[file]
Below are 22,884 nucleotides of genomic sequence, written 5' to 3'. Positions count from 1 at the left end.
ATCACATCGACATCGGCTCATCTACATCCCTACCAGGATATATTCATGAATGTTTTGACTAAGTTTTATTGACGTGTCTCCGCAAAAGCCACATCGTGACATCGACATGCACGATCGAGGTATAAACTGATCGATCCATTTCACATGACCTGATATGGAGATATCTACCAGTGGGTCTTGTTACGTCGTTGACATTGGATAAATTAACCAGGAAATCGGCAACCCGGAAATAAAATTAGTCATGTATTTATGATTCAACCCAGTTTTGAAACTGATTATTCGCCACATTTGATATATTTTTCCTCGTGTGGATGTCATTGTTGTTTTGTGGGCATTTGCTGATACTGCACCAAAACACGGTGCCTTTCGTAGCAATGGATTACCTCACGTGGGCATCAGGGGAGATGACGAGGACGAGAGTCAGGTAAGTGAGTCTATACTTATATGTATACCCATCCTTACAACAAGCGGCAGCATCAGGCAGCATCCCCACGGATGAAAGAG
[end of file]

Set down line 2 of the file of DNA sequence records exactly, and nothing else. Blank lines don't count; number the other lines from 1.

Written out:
ATCACATCGACATCGGCTCATCTACATCCCTACCAGGATATATTCATGAATGTTTTGACTAAGTTTTATTGACGTGTCTCCGCAAAAGCCACATCGTGACATCGACATGCACGATCGAGGTATAAACTGATCGATCCATTTCACATGACCTGATATGGAGATATCTACCAGTGGGTCTTGTTACGTCGTTGACATTGGATAAATTAACCAGGAAATCGGCAACCCGGAAATAAAATTAGTCATGTATTTATGATTCAACCCAGTTTTGAAACTGATTATTCGCCACATTTGATATATTTTTCCTCGTGTGGATGTCATTGTTGTTTTGTGGGCATTTGCTGATACTGCACCAAAACACGGTGCCTTTCGTAGCAATGGATTACCTCACGTGGGCATCAGGGGAGATGACGAGGACGAGAGTCAGGTAAGTGAGTCTATACTTATATGTATACCCATCCTTACAACAAGCGGCAGCATCAGGCAGCATCCCCACGGATGAAAGAG